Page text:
Meeting Outside The Bloc, E.U. Ministers Extend Support After The Pro-Russian Election In Slovakia, And Omission Of Ukraine War Aid U.S. Congressional Spending Bill.
Kyiv, Ukraine, October 3, 2023: In a historic first, European Union foreign ministers convened in Kyiv on Monday, demonstrating unwavering solidarity with Ukraine amid recent geopolitical shifts. This gathering took place amid concerns over a pro-Russian election victory in Slovakia and the absence of Ukraine war aid in the U.S. Congressional spending bill.
Ukraine's Foreign Minister, Dmytro Kuleba, emphasized that the United States' support for Ukraine remained steadfast despite challenges. Kuleba stated, "We don't feel that U.S. support has been shattered... because the United States understands that what is at stake in Ukraine is much larger than just Ukraine."
The election victory of pro-Russian former Slovakian Prime Minister Robert Fico raised eyebrows. However, Kuleba asserted it was "too early to judge" its impact on politics in Slovakia, as a new leader would still need to form a coalition.
Nevertheless, the timing of the meeting posed a challenge as Ukraine's military counter-offensive had not met the expectations of Western leaders, who had hoped for significant progress before the arrival of autumn. President Volodymyr Zelenskiy underlined the importance of cooperation with Western allies, emphasizing that victory depended on it.
E.U. foreign policy chief Josep Borrell proposed a substantial E.U. spending package of up to 5 billion euros ($5.25 billion) for Ukraine in 2024, reflecting the E.U.'s continued commitment to support Ukraine. Kuleba is highlighting the importance of clarifying the transfer of frozen Russian assets in the West to aid Ukraine's reconstruction efforts, a sentiment echoed by German Foreign Minister Annalena Baerbock, who urged preparations to ensure Ukraine's resilience during the upcoming winter.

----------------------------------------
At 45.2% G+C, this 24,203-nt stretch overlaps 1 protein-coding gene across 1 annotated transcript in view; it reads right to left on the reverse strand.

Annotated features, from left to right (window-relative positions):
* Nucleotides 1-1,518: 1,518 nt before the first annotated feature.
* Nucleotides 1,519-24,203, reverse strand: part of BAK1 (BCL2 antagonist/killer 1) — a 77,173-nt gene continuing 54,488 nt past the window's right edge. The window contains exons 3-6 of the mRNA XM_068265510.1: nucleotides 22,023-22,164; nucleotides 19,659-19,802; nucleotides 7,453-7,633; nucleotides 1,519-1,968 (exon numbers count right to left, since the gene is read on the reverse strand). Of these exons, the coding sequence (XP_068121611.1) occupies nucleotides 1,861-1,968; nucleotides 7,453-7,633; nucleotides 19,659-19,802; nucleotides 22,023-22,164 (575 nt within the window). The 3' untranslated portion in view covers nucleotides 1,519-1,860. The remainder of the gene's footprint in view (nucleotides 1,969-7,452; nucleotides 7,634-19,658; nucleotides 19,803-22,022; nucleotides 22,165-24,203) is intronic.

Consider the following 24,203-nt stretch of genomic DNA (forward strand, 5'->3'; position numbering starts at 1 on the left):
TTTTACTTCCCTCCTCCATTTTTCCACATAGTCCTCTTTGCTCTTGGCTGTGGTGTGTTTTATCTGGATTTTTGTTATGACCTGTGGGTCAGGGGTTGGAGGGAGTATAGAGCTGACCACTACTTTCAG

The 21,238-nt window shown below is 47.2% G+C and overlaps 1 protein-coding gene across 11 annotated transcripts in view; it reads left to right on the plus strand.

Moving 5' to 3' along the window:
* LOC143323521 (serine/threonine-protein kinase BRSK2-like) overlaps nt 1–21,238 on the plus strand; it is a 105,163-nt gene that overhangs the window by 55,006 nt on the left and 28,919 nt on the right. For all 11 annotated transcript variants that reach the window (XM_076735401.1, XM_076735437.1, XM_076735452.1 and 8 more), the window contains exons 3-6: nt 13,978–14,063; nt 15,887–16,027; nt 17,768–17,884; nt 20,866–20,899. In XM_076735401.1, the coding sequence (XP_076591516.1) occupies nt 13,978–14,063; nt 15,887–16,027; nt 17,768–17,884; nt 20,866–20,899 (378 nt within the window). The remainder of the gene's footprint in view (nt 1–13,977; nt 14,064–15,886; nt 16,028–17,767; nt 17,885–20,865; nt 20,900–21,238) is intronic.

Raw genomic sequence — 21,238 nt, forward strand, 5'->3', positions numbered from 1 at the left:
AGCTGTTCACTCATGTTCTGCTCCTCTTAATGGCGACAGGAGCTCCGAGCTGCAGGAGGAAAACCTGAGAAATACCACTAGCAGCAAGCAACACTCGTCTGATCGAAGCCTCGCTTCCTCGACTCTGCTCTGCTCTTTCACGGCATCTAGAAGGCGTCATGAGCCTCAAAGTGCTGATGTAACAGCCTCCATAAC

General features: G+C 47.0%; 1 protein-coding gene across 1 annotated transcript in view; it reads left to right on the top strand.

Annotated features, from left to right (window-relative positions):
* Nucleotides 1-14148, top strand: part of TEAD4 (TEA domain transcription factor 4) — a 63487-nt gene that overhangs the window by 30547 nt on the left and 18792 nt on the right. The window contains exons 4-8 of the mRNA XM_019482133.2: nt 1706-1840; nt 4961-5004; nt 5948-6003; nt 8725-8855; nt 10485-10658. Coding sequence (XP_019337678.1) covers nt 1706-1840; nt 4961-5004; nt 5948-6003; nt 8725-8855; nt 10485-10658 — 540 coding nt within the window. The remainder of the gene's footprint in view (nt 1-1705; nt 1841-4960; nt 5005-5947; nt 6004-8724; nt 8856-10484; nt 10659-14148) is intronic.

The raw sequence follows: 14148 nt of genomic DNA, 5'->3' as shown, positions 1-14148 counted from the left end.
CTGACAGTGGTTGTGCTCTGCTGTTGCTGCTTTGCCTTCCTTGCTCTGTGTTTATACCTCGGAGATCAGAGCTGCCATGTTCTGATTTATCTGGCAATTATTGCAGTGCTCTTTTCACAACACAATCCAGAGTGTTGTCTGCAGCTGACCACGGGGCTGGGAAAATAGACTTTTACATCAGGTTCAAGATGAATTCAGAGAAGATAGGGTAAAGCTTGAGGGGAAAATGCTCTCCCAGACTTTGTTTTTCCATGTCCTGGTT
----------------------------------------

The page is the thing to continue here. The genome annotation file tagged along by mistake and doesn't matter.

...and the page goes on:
The Kremlin viewed the omission of Ukraine aid in the U.S. Congressional bill as a sign of increasing division in the West but expressed confidence in Washington's continued support for Kyiv. Kremlin spokesperson Dmitry Peskov stated, "America will continue its direct involvement in this conflict."
As elections loom in several Western countries, including the United States, the issue of Ukraine’s aid has become politically charged. Proponents of Ukraine aid face opposition from high-profile right-wing figures within Congress, posing a challenge for President Joe Biden's administration. Kuleba expressed confidence that discussions with both Republican and Democratic lawmakers would ensure the continuity of aid.
In Europe, the election victory of pro-Russian Robert Fico in Slovakia raised concerns. Fico, who advocates against arming Ukraine, faces forming a government. Slovakia, a NATO member, has previously supplied weapons to Ukraine. Russia's Peskov defended Fico, stating it was "absurd" to label politicians supporting their country's national interest as "pro-Russian."
Despite these challenges, the E.U.'s historic meeting in Kyiv underscores the enduring commitment of Western nations to support Ukraine in its pursuit of stability and sovereignty. The meeting concluded with renewed assurances of unity and cooperation between Ukraine and its Western allies.
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